I’ve heard all manner of utterly unbelievable statements about the impact of blockchain on the world. It’s going to destroy governments, make corporations irrelevant, crash our financial systems, bring about world peace. It’s nearly impossible to separate fact from fiction, truth from fantasy.

But maybe a bit of historical context would help. Here are a number of things that were true about the Internet in its early years that are also true about blockchain today:

Alien. The Internet was a difficult, foreign concept. Back in the 90s, trying to explain the impact of a distributed information network to non-technical folks was nearly impossible. It required faith — belief in things that were not readily provable in the real world. And it required technical chops: One had to deeply understand how computers and networks worked, which most “normals” did not possess. Plus, one then had to be able extrapolate to a future state where all things were connected. It was a stretch, which led to…

Dismissable. Nearly everyone thought we were crazy back in the mid 1990s. The fact that we were from California, for the most part, only added weight to the argument that the Internet was yet another hippie fantasy. It was at best a nice way to send messages, at worst, it was…

Dangerous. The early Internet was subject to fraud and criminal activities. The subset of people who deeply understood the impact of the Internet were not limited to well-meaning idealists. As with any new technology, there were opportunists who took advantage of the information asymmetry inherent in this new world. For the early Internet, that meant domain squatting, email scams, child pornography rings, and as the advertising business took root, massive traffic fraud.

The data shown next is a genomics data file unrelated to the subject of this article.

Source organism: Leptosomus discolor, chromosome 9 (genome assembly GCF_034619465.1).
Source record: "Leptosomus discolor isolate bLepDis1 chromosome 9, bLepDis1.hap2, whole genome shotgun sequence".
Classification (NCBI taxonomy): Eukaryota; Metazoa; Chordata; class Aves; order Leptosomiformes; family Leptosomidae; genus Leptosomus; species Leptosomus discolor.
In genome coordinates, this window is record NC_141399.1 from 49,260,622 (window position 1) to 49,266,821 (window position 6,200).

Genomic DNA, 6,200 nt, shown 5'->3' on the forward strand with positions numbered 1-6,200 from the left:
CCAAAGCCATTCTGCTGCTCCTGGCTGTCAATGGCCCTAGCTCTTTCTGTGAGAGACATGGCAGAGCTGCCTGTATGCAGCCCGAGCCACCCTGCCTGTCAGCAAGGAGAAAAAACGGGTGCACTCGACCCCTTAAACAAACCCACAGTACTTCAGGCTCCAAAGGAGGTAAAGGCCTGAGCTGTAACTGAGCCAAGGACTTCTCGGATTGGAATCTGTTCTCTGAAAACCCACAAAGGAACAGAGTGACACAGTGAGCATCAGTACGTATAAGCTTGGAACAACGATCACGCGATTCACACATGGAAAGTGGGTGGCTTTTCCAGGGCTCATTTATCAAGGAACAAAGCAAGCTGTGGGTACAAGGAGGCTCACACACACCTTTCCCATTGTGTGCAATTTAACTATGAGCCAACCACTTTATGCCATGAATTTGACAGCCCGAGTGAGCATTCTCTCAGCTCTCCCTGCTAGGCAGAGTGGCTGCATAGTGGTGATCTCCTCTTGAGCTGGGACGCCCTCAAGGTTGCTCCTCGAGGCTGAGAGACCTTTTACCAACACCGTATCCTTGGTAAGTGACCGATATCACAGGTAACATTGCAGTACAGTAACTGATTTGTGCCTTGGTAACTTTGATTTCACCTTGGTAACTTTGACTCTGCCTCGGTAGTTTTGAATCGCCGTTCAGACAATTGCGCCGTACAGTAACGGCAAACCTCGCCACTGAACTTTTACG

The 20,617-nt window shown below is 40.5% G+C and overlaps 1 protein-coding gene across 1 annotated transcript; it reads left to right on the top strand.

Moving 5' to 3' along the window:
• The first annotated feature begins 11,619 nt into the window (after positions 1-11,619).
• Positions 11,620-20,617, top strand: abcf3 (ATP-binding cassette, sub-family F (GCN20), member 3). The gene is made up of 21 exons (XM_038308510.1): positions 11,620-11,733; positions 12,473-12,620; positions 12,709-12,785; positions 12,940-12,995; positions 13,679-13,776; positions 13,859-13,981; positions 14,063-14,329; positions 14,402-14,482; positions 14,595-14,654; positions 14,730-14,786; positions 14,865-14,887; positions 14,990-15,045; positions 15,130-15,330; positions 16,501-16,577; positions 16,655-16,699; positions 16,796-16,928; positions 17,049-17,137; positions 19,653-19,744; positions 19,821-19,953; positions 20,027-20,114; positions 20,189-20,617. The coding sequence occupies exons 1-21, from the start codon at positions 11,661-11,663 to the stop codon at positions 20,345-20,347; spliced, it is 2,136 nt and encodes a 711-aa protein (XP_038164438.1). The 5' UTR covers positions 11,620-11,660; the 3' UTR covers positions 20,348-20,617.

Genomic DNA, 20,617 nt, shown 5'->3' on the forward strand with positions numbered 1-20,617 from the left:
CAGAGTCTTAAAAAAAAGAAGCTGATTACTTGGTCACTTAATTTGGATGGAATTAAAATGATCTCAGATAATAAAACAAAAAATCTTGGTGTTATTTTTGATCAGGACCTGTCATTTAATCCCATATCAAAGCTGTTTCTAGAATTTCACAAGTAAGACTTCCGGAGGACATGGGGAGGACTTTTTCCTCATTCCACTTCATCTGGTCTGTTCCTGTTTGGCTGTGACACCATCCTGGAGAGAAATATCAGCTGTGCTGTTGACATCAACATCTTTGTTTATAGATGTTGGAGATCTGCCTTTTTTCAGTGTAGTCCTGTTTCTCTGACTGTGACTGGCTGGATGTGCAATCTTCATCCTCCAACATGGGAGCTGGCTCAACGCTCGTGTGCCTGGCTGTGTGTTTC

Greedy. As more and more people began to realize the possibilities of the Internet, and in particular the burgeoning World Wide Web, legions of opportunists flocked to the platform. There were riches in them thar digital hills! Silly, unsustainable ideas were launched on a daily (hourly!) basis. This led to an unsustainable boom in venture funding of startups, which led, of course, to the dot com crash.

True. After the boom and bust, the Internet did indeed end up becoming a massive game changer — likely bigger than even the most wild eyed pundits believed it would be back in the early 1990s.

When it comes to blockchain, it’s this last point that bothers me the most. It has the first four characteristics in spades. But will it have the last?

I want to believe. But something about this cycle feels … off. With that contradiction in mind, I’m committing myself to figure this out. I know I’m late to the game — but if we’re really only in 1993, well, it’s still early. Over the next six or so months, I’m going to head on a learning journey of sorts, meeting with respected colleagues who are deep in the space, and reading everything I can that truly feels useful. I’ll report back as I do. And please, if you have resources you think would help, add them in the responses below.

Here we go again!

  • * I don’t honestly know how to back into this subject, so I’m just going to throw myself at it, and hope what I write makes sense. I’m not sure it will. But hell, stay with me. I’m writing in the morning, so I won’t ask you to pour a bourbon. Then again, if you’re reading this in the evening, by all means do.